Monday August 25, 2003If putting into a cup on the living room floor just isn't having the desired impact on your handicap, it might be time to take things to the next level. Masterstroke Australia have launched a new range of D-I-Y backyard golf green kits that allow any avid golfer with a few hands-on skills to install a maintenance free, premium putting green in their own back yard. The greens use Masterstroke's "Pure-Putt" synthetic grass to achieve realistic bounce, pitch, roll, acceleration, deceleration, turn and stopping characteristics for putting and chipping.Kits come complete with a detailed instruction manual, free design advice covering the most suitable green for the available area and the desired contours and undulations, plus free telephone support.Masterstroke offers a range of four standard greens available in single or double widths and custom sizes are available.Prices start at AUD$1,000 for the 5m x 3.6m, 3-hole "Troon", the 8m x 3.6m, 4-hole "Carnoustie" costs AUD$1,650 and at AUD$2,400, the 12m x 3.6m, 6-hole Turnberry is the largest in the standard range.Recently launched at the PGA Expo at Homebush, more information on Masterstoke Putting Greens can be found at www.themasterstroke.com.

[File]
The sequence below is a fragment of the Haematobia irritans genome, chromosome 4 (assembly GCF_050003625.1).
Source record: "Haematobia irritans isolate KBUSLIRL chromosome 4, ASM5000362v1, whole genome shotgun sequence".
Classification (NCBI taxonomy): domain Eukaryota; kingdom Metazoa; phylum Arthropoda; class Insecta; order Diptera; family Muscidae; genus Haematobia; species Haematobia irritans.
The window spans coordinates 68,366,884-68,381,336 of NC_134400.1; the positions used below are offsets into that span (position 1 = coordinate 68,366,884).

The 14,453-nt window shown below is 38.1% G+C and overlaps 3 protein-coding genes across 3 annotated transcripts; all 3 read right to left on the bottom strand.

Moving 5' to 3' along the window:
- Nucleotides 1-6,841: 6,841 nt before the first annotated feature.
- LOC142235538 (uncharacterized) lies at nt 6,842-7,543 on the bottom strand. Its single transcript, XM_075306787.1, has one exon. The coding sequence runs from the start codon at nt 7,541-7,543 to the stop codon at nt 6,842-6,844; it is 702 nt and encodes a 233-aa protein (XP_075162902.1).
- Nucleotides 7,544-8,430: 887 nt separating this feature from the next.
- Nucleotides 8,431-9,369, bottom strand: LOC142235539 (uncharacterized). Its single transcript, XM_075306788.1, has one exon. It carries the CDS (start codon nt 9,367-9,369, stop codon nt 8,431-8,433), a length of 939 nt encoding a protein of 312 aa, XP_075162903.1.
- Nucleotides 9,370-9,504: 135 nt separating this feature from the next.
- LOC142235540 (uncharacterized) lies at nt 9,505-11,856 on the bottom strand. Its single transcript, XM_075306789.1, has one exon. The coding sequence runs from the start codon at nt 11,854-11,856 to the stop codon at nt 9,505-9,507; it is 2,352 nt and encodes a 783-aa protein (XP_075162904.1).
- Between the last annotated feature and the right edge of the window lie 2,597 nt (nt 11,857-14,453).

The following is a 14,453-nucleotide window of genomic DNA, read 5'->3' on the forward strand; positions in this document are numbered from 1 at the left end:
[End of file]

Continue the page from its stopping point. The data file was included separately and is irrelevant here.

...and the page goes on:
About the Author
Mike grew up thinking he would become a mathematician, accidentally started motorcycle racing, got a job writing road tests for a motorcycle magazine while at university, and became a writer. As a travelling photojournalist during his early career, his work was published in a dozen languages across 20+ countries. He went on to edit or manage over 50 print publications, with target audiences ranging from pensioners to plumbers, many different sports, many car and motorcycle magazines, with many more in the fields of communication - narrow subject magazines on topics such as advertising, marketing, visual communications, design, presentation and direct marketing. Then came the internet and Mike managed internet projects for Australia's largest multimedia company, Telstra.com.au (Australia's largest Telco), Seek.com.au (Australia's largest employment site), top100.com.au, hitwise.com, and a dozen other internet start-ups before founding Gizmag in 2002. Now he writes and thinks.All articles by Mike Hanlon